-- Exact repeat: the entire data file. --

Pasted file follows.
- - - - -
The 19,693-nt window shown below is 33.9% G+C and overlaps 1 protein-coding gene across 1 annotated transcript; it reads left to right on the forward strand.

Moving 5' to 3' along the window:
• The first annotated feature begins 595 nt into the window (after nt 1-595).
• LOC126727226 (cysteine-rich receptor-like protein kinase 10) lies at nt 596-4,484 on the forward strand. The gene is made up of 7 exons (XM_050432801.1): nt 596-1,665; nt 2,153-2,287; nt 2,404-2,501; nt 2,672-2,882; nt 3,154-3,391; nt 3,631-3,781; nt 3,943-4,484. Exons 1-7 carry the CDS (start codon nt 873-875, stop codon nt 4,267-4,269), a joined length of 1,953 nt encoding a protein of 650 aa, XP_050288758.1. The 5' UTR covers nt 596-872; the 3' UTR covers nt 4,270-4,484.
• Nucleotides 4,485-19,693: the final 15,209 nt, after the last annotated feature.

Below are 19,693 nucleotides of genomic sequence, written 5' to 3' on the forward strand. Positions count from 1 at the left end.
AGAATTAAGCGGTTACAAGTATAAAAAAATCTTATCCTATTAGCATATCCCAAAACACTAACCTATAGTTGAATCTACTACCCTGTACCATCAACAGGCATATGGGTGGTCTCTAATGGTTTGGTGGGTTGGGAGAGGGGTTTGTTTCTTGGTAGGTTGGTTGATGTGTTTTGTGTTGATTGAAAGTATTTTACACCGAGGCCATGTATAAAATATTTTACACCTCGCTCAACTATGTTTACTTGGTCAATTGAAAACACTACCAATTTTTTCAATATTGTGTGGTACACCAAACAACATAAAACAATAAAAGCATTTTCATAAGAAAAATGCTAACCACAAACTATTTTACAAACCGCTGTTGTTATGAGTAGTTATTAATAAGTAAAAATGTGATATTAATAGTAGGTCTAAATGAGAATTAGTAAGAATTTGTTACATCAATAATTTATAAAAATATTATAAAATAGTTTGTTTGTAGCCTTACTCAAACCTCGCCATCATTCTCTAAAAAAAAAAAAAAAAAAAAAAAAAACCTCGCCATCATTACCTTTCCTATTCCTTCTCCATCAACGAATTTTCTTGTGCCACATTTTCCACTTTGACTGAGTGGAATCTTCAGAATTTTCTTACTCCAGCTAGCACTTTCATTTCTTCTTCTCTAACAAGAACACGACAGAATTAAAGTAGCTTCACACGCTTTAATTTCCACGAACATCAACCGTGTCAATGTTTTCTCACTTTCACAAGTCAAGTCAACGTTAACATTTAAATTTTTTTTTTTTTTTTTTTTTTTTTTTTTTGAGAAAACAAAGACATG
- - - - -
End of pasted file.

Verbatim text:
The 19,693-nt window shown below is 33.9% G+C and overlaps 1 protein-coding gene across 1 annotated transcript; it reads left to right on the forward strand.

Moving 5' to 3' along the window:
• The first annotated feature begins 595 nt into the window (after nt 1-595).
• LOC126727226 (cysteine-rich receptor-like protein kinase 10) lies at nt 596-4,484 on the forward strand. The gene is made up of 7 exons (XM_050432801.1): nt 596-1,665; nt 2,153-2,287; nt 2,404-2,501; nt 2,672-2,882; nt 3,154-3,391; nt 3,631-3,781; nt 3,943-4,484. Exons 1-7 carry the CDS (start codon nt 873-875, stop codon nt 4,267-4,269), a joined length of 1,953 nt encoding a protein of 650 aa, XP_050288758.1. The 5' UTR covers nt 596-872; the 3' UTR covers nt 4,270-4,484.
• Nucleotides 4,485-19,693: the final 15,209 nt, after the last annotated feature.

Below are 19,693 nucleotides of genomic sequence, written 5' to 3' on the forward strand. Positions count from 1 at the left end.
AGAATTAAGCGGTTACAAGTATAAAAAAATCTTATCCTATTAGCATATCCCAAAACACTAACCTATAGTTGAATCTACTACCCTGTACCATCAACAGGCATATGGGTGGTCTCTAATGGTTTGGTGGGTTGGGAGAGGGGTTTGTTTCTTGGTAGGTTGGTTGATGTGTTTTGTGTTGATTGAAAGTATTTTACACCGAGGCCATGTATAAAATATTTTACACCTCGCTCAACTATGTTTACTTGGTCAATTGAAAACACTACCAATTTTTTCAATATTGTGTGGTACACCAAACAACATAAAACAATAAAAGCATTTTCATAAGAAAAATGCTAACCACAAACTATTTTACAAACCGCTGTTGTTATGAGTAGTTATTAATAAGTAAAAATGTGATATTAATAGTAGGTCTAAATGAGAATTAGTAAGAATTTGTTACATCAATAATTTATAAAAATATTATAAAATAGTTTGTTTGTAGCCTTACTCAAACCTCGCCATCATTCTCTAAAAAAAAAAAAAAAAAAAAAAAAAACCTCGCCATCATTACCTTTCCTATTCCTTCTCCATCAACGAATTTTCTTGTGCCACATTTTCCACTTTGACTGAGTGGAATCTTCAGAATTTTCTTACTCCAGCTAGCACTTTCATTTCTTCTTCTCTAACAAGAACACGACAGAATTAAAGTAGCTTCACACGCTTTAATTTCCACGAACATCAACCGTGTCAATGTTTTCTCACTTTCACAAGTCAAGTCAACGTTAACATTTAAATTTTTTTTTTTTTTTTTTTTTTTTTTTTTTGAGAAAACAAAGACATG